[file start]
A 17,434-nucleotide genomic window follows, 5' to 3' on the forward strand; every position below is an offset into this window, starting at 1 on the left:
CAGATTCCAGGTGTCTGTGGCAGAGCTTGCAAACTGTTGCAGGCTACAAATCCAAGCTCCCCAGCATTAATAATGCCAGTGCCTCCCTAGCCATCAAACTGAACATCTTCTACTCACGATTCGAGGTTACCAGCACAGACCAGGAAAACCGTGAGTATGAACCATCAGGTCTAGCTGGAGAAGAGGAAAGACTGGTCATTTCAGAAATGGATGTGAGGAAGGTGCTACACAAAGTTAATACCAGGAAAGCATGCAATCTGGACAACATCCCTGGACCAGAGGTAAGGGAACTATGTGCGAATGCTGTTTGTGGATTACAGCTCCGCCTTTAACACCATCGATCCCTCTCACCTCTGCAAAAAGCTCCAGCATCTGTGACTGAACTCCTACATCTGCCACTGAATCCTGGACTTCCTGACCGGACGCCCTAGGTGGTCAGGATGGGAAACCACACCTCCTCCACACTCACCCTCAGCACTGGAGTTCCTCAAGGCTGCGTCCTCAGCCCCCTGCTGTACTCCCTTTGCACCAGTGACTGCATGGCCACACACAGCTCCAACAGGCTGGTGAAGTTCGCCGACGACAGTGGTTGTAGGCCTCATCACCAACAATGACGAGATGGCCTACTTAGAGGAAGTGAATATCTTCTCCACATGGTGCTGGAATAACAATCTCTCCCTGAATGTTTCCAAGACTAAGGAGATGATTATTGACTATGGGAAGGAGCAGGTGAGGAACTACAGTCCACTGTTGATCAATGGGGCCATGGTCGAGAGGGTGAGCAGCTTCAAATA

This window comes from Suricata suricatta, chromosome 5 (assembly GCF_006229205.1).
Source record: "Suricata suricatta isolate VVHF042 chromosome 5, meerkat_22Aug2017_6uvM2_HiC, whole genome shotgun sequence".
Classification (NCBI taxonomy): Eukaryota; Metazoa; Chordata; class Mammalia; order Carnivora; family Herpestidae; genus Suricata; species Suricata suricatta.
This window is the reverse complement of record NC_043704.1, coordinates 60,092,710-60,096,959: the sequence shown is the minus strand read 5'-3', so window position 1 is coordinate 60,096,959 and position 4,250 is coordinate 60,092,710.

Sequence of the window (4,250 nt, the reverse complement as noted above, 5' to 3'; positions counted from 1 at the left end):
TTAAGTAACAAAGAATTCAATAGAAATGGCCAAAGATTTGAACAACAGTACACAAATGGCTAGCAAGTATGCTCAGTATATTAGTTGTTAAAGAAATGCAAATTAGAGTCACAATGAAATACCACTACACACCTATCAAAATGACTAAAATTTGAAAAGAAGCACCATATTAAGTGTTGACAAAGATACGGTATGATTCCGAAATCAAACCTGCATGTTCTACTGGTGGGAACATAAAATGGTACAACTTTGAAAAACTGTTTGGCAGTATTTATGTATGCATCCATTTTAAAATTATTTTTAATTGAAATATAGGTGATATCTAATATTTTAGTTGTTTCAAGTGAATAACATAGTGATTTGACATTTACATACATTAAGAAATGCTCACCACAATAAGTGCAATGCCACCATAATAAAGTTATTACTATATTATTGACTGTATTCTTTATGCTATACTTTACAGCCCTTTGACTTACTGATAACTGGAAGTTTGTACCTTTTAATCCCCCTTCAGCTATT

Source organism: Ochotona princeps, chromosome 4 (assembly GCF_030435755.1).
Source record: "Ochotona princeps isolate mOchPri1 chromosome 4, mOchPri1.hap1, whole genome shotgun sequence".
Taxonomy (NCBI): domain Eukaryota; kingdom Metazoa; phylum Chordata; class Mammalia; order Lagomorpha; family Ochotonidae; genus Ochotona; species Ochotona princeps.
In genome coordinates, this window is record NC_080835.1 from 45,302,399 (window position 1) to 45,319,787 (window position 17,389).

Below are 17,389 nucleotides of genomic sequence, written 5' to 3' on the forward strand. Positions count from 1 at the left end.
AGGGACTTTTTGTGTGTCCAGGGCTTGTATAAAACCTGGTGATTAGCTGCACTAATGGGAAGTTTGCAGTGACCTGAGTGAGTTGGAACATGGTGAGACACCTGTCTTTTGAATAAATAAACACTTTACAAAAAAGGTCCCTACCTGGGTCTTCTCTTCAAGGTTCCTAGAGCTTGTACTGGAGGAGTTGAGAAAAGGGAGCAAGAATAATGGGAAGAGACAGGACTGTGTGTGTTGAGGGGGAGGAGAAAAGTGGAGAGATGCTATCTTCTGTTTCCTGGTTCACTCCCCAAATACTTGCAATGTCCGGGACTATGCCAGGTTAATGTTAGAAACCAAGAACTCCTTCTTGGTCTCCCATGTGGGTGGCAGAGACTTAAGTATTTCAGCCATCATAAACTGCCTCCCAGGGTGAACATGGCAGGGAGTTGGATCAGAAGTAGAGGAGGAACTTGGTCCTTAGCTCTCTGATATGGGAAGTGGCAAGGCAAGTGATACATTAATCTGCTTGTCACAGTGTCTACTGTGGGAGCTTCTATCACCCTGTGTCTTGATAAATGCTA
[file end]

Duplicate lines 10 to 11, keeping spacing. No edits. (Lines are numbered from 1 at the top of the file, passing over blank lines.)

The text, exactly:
Source record: "Ochotona princeps isolate mOchPri1 chromosome 4, mOchPri1.hap1, whole genome shotgun sequence".
Taxonomy (NCBI): domain Eukaryota; kingdom Metazoa; phylum Chordata; class Mammalia; order Lagomorpha; family Ochotonidae; genus Ochotona; species Ochotona princeps.